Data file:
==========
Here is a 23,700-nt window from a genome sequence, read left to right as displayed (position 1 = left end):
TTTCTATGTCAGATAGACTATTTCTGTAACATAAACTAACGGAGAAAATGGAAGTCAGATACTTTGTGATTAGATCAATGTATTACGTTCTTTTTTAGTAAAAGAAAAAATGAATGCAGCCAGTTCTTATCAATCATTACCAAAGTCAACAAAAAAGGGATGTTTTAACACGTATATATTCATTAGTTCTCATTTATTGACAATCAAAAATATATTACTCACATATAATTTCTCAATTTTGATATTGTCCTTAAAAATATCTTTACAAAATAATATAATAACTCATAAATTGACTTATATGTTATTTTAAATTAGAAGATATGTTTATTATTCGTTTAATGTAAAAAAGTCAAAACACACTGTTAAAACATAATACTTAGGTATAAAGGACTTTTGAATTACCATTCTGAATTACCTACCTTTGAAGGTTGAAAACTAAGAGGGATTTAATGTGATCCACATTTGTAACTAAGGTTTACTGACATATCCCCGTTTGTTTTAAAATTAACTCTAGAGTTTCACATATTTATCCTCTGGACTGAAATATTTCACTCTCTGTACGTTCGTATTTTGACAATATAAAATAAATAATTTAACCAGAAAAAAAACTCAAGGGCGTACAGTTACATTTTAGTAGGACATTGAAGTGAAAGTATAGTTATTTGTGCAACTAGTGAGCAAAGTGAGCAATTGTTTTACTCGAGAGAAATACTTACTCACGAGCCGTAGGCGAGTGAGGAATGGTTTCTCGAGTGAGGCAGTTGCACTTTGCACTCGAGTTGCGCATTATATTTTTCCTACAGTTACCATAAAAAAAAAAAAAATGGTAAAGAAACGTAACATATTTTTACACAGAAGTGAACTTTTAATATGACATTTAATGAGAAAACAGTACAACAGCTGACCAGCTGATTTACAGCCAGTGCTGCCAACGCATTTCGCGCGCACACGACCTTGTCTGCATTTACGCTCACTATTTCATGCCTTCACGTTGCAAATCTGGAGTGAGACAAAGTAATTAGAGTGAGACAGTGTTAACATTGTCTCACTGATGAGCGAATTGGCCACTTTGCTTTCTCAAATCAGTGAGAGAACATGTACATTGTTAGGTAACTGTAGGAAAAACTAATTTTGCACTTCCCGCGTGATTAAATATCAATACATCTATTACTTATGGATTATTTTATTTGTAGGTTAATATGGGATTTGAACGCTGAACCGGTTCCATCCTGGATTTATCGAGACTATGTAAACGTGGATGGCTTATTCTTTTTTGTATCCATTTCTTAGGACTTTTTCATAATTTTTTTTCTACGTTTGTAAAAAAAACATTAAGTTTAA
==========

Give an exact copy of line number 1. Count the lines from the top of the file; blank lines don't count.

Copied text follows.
Here is a 23,700-nt window from a genome sequence, read left to right as displayed (position 1 = left end):